The highest inflation rate in 41 years is expected to drive the largest Social Security Cost-of-Living Adjustment (COLA). Social Security benefits are expected to increase 10.5% starting in January 2023, according to the League of Senior Citizens — a nonprofit, Virginia-based consumer organization.
This means, the average monthly check of about $1,658 would increase to a little over $1,833 in January, if the inflation rate remains steady.
The Consumer Price Index (CPI) — the United States’ gauge of inflation — released on July 13, surged to 9.1% over the same time last year. That’s the highest inflation rate since November 1981.
The Social Security COLA is adjusted each year based on the rate of inflation. The Social Security Administration does not announce the new year’s COLA until October. The inflation rate is based on the previous 12 months, so it may change — either rise or fall — between now and when Social Security calculates the 2023 COLA.
Depending on whether inflation continues climbing or if it cools off, the Social Security COLA could be as high as 11.4% or as low as 9.8%, according to the League. That would put it in the same ballpark as the 11.2% increase in 1981 or the 14.3% hike in 1980.
In any scenario, the COLA is expected to be well above all the increases over the past 10 years.
Inflation’s Other Impacts on Retirees
Inflation creates a cascading set of problems for retirees beyond Social Security.
Inflation with rising Medicare premiums can eat away at your Social Security benefits over time and the COLA can end up costing some people in higher taxes.
Like everyone else, inflation reduces retirees’ buying power — diminishing your retirement savings and forcing you to tweak your retirement planning goals.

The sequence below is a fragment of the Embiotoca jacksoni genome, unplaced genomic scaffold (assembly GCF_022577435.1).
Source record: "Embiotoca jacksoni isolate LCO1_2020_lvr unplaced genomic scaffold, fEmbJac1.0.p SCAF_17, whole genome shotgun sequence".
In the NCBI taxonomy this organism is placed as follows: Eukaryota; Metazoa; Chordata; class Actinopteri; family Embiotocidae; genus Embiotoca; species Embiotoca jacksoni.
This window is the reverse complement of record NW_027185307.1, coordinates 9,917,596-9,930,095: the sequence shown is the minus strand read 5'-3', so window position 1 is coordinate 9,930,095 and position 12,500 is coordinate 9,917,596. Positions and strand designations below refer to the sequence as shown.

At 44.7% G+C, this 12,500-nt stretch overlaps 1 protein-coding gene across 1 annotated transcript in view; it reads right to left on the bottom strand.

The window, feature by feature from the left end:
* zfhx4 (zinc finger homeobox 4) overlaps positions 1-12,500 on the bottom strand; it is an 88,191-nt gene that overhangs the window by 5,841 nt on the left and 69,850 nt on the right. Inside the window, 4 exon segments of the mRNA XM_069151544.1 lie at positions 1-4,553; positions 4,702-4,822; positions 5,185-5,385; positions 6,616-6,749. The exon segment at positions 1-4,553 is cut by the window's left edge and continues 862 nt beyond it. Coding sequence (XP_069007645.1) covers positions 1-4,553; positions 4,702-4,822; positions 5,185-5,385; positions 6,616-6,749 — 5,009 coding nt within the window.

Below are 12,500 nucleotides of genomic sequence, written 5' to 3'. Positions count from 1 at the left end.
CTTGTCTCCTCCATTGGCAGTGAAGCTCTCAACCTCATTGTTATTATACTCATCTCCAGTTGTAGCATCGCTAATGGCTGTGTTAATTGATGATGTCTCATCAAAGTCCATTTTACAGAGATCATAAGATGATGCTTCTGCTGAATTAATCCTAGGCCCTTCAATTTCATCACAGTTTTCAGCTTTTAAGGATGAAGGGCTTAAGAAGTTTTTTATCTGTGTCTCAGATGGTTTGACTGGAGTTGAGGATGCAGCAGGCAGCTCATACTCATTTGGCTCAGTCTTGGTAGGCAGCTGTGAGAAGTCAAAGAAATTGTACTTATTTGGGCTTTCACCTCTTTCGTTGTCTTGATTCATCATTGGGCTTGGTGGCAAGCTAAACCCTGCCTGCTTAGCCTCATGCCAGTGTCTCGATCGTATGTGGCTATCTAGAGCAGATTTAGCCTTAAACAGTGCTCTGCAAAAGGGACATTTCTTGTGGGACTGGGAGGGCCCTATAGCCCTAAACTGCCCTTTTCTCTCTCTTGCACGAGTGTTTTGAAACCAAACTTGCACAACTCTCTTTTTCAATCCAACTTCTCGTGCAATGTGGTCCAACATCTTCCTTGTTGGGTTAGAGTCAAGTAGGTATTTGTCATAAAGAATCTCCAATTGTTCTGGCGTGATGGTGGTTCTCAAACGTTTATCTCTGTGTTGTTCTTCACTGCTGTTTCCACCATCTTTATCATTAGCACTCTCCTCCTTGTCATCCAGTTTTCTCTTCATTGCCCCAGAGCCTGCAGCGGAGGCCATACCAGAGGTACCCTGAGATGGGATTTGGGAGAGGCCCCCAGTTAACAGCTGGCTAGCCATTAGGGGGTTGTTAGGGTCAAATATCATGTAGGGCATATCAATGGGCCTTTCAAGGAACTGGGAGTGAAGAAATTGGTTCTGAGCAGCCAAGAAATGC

Impact on Medicare Premiums
Medicare Part B premiums shot up 14.5% for 2022 — from $148.50 to $170.10. It was the fourth largest percentage increase in Part B Medicare costs in the past 20 years, according to the Kaiser Family Foundation.
Most of this increase was due to the cost of covering a new Alzheimer’s drug — Aduhelm. But Medicare overestimated its cost for the drug and is expected to adjust the 2023 Medicare Part B medical insurance premium downward in 2023.
“After receiving [the Centers for Medicare and Medicaid Services’] report reevaluating the 2022 Medicare Part B premiums, we have determined that we can put cost-savings directly back into the pockets of people enrolled in Medicare in 2023,” Health and Human Services Secretary Xavier Becerra said in a statement.
Part B premiums are typically withheld directly from Social Security benefits before you get your monthly Social Security check, so the adjustment could mean even more cash in your bank account from SSA each month.
But that doesn’t mean the extra cash will help you keep up with inflation.
Medicare Part B medical insurance premiums rose almost three times faster than the Social Security COLA between 2000 and 2020, according to a 2021 study from the Center for Retirement Research at Boston College.
Source: Center for Retirement Research at Boston College